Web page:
In the studio with Patti Smith
On Monday, I dropped out of the sky and landed behind the mixing board at Electric Lady Studios in Greenwich Village. Patti Smith had just come out of the cold to finish up her new record, a covers album, called Twelve, and she was smiling and eager to chat as she rolled out a chair and sat me down in front of mission control. Hmm, I wonder what happens if I touch this button…
Pinching myself: No, this was not a dream.
I love Patti Smith for a million reasons. I’m knocked down by the infinite depth of her voice and the way her live performances can suck you in and spit you out. I love her love of art and literature and the fact that Belgian designer Ann Demeulemeester beaded Patti Smith lyrics onto strips of black ribbon on shirts I cannot afford. (Thanks, career In journalism!) I had highbrow fantasies of sitting with Patti talking about Rimbaud over coffee in Paris.
Instead, we talked about sideshow freaks on TV. Benny, her publicist, gave her a set of the HBO series Carnivale on DVD, and Patti was as psyched about this gift as I was drooling to hear some of her new songs. She liked the 1930s, she said, jumping up and down a little, and she liked the way Carnivale was filmed. Then she smiled wide and confessed to having a crush on one of the show’s actors.
addCredit(“Patti Smith: Nick Harvey/WireImage.com”)
Thank you, HBO, for my next simile, which is that Patti’s band andcrew are like her own version of a travelling family of carnies. Sheturned up to the studio with her long term photographer friend, Steven Sebring,who has just finished a documentary about her (check out some clips onhis site). Patti’s lovely 21-year-old daughter, Jesse, who really doesofficially have the coolest mom ever, was also milling about. I wastold Jesse sings on the album and that she plays piano, and thatPatti’s son, Jackson, plays guitar on Twelve but was back inDetroit working with his own band. The album notes also reveal that SamShepard plays banjo on Patti’s version of “Smells Like Teen Spirit,”accompanied by his son, Walker. Add on her amazing band (Lenny Kaye!Tony Shanahan! Jay Dee Daugherty!), and it is indeed a Carnivale ofsoulful souls.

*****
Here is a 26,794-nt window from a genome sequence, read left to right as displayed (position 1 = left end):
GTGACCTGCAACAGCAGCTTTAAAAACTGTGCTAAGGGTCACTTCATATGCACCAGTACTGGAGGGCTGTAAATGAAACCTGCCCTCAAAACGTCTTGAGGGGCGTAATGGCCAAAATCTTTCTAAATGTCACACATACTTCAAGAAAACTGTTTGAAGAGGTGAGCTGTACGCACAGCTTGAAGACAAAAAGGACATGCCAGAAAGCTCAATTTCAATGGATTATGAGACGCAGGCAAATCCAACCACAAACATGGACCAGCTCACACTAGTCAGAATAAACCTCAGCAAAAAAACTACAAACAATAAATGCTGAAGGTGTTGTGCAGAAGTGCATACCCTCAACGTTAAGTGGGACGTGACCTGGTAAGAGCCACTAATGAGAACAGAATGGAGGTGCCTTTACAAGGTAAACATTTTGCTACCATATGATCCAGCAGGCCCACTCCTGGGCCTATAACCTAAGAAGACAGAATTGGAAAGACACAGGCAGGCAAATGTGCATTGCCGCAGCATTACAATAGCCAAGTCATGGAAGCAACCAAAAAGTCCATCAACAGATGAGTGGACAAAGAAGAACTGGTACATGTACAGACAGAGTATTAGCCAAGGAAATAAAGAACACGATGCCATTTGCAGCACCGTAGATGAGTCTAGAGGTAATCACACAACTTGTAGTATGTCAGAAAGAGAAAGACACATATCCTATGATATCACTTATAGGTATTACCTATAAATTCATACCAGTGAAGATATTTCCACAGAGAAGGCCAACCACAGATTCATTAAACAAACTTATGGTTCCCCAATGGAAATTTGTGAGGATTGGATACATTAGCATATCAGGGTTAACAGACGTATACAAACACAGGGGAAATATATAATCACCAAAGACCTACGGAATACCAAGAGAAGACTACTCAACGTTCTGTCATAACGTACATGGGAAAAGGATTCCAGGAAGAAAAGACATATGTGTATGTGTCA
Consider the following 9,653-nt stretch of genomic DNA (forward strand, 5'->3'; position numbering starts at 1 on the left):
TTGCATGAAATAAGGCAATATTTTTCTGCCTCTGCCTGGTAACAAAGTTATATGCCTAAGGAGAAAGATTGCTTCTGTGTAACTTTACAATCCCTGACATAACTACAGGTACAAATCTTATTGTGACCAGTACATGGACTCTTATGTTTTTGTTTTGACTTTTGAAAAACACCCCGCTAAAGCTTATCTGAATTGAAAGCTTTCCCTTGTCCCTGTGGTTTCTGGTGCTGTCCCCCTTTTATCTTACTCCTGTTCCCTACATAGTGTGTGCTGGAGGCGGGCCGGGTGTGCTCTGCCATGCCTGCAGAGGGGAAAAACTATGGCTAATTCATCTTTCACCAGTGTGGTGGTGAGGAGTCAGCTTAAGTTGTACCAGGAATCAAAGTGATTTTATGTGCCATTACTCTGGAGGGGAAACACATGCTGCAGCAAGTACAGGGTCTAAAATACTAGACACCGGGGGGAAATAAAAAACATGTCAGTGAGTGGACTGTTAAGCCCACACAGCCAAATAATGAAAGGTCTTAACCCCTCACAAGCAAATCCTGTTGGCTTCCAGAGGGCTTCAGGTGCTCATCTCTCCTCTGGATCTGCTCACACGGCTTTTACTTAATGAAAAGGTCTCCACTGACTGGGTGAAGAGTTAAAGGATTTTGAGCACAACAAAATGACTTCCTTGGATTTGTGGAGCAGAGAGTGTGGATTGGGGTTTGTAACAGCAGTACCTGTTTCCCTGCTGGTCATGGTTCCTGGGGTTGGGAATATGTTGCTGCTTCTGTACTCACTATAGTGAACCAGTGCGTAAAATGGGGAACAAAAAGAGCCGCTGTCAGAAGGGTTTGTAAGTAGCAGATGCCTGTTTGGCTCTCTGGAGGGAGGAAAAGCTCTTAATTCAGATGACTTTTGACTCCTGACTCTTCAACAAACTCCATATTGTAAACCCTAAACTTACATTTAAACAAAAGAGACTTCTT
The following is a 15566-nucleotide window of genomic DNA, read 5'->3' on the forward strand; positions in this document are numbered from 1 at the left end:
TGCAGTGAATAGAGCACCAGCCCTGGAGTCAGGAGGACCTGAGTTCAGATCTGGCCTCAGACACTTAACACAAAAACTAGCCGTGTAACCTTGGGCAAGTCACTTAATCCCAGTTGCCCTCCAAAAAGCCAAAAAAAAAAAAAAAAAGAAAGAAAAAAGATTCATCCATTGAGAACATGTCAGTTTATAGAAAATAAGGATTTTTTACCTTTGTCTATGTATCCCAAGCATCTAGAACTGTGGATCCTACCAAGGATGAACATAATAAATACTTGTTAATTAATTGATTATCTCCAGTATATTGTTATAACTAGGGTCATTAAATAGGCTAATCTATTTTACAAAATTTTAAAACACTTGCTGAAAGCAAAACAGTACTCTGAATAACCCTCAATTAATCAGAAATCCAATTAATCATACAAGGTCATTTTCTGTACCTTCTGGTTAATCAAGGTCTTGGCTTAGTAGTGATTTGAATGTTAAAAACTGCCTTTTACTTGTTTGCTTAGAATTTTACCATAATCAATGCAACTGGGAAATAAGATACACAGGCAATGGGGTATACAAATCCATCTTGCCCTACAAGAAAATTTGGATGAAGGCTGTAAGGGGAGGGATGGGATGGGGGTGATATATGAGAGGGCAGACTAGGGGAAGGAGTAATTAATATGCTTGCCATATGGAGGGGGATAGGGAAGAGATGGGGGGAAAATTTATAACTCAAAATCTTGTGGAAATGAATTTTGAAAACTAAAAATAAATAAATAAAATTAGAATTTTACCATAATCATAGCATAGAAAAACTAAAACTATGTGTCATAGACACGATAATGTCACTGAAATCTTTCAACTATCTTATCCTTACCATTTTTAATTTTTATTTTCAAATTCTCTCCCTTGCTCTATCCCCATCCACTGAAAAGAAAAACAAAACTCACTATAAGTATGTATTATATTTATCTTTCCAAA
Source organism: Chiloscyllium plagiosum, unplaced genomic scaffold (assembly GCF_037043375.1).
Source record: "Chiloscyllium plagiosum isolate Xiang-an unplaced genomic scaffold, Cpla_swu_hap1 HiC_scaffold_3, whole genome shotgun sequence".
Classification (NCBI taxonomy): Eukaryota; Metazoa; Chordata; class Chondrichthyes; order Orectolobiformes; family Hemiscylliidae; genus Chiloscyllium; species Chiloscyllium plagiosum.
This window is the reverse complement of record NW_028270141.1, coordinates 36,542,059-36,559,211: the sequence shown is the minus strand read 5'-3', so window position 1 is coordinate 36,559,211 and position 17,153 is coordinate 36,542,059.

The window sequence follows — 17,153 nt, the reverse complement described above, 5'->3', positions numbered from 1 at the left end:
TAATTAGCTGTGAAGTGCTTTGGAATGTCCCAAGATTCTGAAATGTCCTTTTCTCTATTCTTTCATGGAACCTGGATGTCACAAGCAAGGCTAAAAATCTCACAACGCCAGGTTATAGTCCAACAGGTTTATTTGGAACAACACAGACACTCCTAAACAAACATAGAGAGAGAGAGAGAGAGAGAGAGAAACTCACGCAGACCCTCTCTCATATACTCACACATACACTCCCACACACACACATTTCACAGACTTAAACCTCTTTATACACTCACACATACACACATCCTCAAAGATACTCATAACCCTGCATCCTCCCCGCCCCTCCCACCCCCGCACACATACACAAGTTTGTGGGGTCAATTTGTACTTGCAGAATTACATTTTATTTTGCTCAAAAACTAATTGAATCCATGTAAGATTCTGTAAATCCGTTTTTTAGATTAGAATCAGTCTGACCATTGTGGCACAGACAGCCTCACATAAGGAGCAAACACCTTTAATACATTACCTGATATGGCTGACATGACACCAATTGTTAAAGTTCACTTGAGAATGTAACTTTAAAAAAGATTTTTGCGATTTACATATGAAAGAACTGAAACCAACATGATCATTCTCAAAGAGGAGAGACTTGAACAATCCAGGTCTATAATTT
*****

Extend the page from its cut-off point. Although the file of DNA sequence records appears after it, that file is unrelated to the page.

(OH MY GOD—I cannot wait to hear SMELLS LIKE TEEN SPIRIT).
A word about Electric Lady. The studio has an insanely great history.The Abstract Expressionists (um, hello, ghost of Willem de Kooning!) hungout there before the rock stars took over. On this day, I saw a metalcase in the hall that had the word “Interpol” stenciled on its side, soeither Inspector Clouseau and his secret police were hunting down thePink Panther in another room or Carlos D. and company were cranking outan eagerly anticipated opus down the hall.
The control room was totally purple. Since Jimi Hendrix built theplace in 1970, I thought, “Oh, I get it, ‘Purple Haze.'” (Patti does aversion of his “Are You Experienced” on Twelve.) But Patti’sproducer, Emery Dobyns, said he thought Prince had recorded there yearsago and had customized the studio in his favorite hue.
Patti played me three songs that day: Stevie Wonder’s”Pastime Paradise” (you’ll know the melody, sampled by Coolio on”Gangsta’s Paradise”), Neil Young’s “Helpless,” and, remarkably, Tears for Fears’ “Everybody Wants To Rule The World.” Patti’s version of the TFF hit isbeautiful, and the earnest ache in her voice commanded my ears to payattention and listen to the lyrics for probably the first time sincethe ’80s narcotized my eardrums. I told her that her voice seemed morepowerful than ever—it really is a unique instrument. You know thatvoice. It isn’t anyone else’s. She explained that listening to operasuperstar Maria Callas taught her to sing with gut feeling. Thetrick was not to fall apart during the take because it would ruin thesong, but you could cry afterwards.
(I wanted to cry right then and there.)
So how did Patti Smith choose to cover an ’80s Britpop song? Shewas sitting in a café, she said, thinking about the war and the worldwhen she heard this song come over the speakers. She said she’d neverheard of Tears for Fears, but she thought, “That’s it, everybody doeswant to rule the world.”
I’ll talk to her again soon for an article that will run in themagazine. But until then, I leave you with a little bonus Patti Smithcover that did not make her disc. Here is my Youtube search jackpot:Patti Smith doing Debby Boone’s “You Light Up My Life” on the ’70s TV show, Kids Are People Too.